The European Union is expected to start negotiations for the possible accession of Albania and Macedonia into the bloc.
The Balkan states are required to demonstrate reforms before negotiations begin in 2019.
The European Union was set up with the aim of ending the frequent and bloody wars between neighbours, which culminated in the Second World War. As of 1950, the European Coal and Steel Community (ECSC), founded by Belgium, France, Germany, Italy, Luxembourg and the Netherlands, united European countries economically and politically in order to secure lasting peace. The 1957 Treaty of Rome sought to create European Economic Community (EEC) for a single common market. The European Union was formally established when the Maastricht Treaty—whose main architects were Helmut Kohl and François Mitterrand—came into force in November 1993.
At the dawn of the 21st century, European countries increasingly believed in the strength and unity of the continent, thus, opening up to the idea of admitting new members including the contested state of Kosovo after 2003. However, soon after the collapse of Lehman Brothers, economies toppled like dominoes and the hope for Serbia, Kosovo, and the Western Balkans to join the EU dwindled. After Croatia's EU accession in 2013, there was a halt to the notion of adding new members.
From the beginning of the 2010s, the cohesion of the European Union has been tested by several issues, including a debt crisis in some of the Eurozone countries, increasing migration from the Middle East, and the United Kingdom's withdrawal from the EU.
Greece and Macedonia have been engaged in a 27-year long dispute regarding the official name of Macedonia. This month the foreign ministers of both countries agreed to rename the tiny ex-Yugoslav republic the “Republic of North Macedonia”, resolving a decades-old dispute that had blocked Macedonia’s entry into the EU and NATO.
Meeting in Luxembourg on June 26, EU foreign ministers agreed to set out "the path towards opening accession negotiations in June 2019," according to the final draft of their joint statement where they required progress of domestic reforms. Progress should include "further tangible and sustained results" on reforms of the judiciary, security services, and public administration, as well as cracking down on corruption.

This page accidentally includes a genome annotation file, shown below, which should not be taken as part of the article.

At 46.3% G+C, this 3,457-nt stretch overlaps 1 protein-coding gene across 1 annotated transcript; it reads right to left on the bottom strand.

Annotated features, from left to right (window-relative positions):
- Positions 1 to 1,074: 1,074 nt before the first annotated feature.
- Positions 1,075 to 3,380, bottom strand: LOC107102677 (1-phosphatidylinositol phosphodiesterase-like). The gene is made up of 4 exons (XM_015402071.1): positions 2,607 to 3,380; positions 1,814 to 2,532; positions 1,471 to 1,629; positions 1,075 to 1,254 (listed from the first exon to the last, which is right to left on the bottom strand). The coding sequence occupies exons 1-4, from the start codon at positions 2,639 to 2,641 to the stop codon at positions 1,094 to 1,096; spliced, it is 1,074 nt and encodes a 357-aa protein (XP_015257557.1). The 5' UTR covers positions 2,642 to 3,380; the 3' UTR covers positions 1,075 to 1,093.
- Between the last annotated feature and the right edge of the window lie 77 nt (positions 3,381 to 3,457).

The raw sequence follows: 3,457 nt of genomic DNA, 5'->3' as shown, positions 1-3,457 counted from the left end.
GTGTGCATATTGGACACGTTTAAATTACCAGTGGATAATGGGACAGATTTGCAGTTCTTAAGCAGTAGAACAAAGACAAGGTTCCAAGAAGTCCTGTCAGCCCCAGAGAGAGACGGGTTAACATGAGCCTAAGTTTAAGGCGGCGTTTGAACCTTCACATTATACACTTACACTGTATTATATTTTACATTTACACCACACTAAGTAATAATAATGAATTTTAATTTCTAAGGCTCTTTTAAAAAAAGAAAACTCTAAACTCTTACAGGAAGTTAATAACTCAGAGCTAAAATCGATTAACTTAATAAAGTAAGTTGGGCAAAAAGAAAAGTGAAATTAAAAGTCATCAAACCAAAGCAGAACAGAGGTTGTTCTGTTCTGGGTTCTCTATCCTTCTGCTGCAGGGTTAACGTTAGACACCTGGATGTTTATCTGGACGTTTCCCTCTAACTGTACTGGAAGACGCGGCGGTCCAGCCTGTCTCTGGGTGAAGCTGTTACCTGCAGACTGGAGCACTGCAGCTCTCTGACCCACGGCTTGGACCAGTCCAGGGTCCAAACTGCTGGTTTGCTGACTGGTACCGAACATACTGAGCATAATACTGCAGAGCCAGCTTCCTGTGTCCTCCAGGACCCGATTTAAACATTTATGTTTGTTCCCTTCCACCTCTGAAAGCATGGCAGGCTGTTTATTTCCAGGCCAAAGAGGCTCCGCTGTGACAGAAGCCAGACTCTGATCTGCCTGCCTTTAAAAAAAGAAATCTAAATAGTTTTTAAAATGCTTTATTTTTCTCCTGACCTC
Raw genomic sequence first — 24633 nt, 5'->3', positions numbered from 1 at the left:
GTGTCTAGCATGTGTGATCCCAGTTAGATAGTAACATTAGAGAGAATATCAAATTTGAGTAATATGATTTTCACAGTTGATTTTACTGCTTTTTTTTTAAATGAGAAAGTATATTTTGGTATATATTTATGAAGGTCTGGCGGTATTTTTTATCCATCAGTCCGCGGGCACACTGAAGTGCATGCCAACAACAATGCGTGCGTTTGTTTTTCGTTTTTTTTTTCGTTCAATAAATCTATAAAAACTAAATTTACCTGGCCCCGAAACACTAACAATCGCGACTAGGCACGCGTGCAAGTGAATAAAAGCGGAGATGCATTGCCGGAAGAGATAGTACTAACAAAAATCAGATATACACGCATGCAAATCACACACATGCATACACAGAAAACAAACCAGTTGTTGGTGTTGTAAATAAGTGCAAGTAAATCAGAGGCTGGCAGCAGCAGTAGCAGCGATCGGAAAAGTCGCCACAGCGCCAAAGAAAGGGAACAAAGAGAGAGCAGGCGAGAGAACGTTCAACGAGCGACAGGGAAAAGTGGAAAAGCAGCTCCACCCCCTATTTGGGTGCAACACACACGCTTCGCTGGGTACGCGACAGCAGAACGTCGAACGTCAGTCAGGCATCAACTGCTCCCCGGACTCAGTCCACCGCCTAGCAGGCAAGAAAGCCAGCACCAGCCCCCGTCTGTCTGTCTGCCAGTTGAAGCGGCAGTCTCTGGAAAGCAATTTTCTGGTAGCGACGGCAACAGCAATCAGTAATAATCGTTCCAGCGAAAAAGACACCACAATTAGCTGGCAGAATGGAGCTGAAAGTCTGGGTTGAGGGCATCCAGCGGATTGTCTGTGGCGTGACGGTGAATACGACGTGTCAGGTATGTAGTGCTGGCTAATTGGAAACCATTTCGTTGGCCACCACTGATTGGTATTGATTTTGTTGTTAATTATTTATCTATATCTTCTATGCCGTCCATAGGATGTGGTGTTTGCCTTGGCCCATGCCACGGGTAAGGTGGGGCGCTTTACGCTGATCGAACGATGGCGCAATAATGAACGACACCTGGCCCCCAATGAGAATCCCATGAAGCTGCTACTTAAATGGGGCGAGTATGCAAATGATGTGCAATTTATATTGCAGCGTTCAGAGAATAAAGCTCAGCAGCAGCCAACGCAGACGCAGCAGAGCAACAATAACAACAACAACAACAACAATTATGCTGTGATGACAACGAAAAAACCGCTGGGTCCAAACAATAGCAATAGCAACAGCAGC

Albanian Prime Minister Edi Rama hailed the ministers' decision "after 72 hours of stormy debate" as a victory. "This initial skirmish is won, and now the real battle begins.”
“There will be sweat, tears and many disappointments but we will succeed!” Macedonian Foreign Minister Nikola Dimitrov wrote on Facebook.
Critics continue to question whether the remaining six Western Balkan nonmember states — Serbia, Montenegro, Bosnia-Herzegovina, Kosovo, Macedonia and Albania — will be able to meet the high standards of EU membership. However, if the EU were to consist of countries which comply with the Stability and Growth Pact alongside reduced corruption, freedom of press, protection of minorities and upholding rule of law, it would be left with single digit members.
While Macedonia’s accession was blocked by Greece, France and Netherlands have opposed accession of Albania to appease growing right-wing populists who believe there is increasing East European migration. The move to begin negotiations only in 2019, with the eventual accession only by 2025, will push the two states towards Pro-Russian or Pro-Turkish forces in the region. France’s claims for internal reforms are baseless as there are at least 6 years before any formal enlargement of the bloc.
NATO Secretary General Jens Stoltenberg said the U.S.-led alliance was likely to approve membership talks with Macedonia at a summit in July. Albania is already part of NATO and membership has proven to be a platform for joining the EU.
When it comes to the outlier states, if the EU does not cement lasting relationships, others will: China with infrastructure projects, Russia and Turkey in the energy sector, Saudi Arabia and Qatar with the export of a Wahhabism, a puritanical understanding of Islam that has little in common with the Muslim traditions in the Balkans.
Moreover, from a geo-strategic point of view, the Western Balkans provide a shield of defence. For countries like Germany, Italy and Greece who are struggling with the influx of migrants, the Western Balkans can host more reception centres. An EU-Albania asylum deal is expected to keep German Chancellor Angela Merkel in power.
"If the EU doesn't come to us," a common joke in the region goes, "we'll take the bus.”
Albania and Macedonia are plagued by domestic social and economic problems which may spillover into the rest of Europe. Moreover, if they aren’t given membership soon, individuals in both countries may be forced to find discreet or illegal ways into Europe in search of brighter futures.
Our assessment is that there is dwindling hope for progress on accession negotiations till 2025. We believe that the Balkans are strategically significant and could decide the future of the continent in the face of the growing migrant influx. We feel that Albania and Macedonia should nevertheless begin reforms to foster stable domestic and international relations in order to have fruitful negotiations in 2019.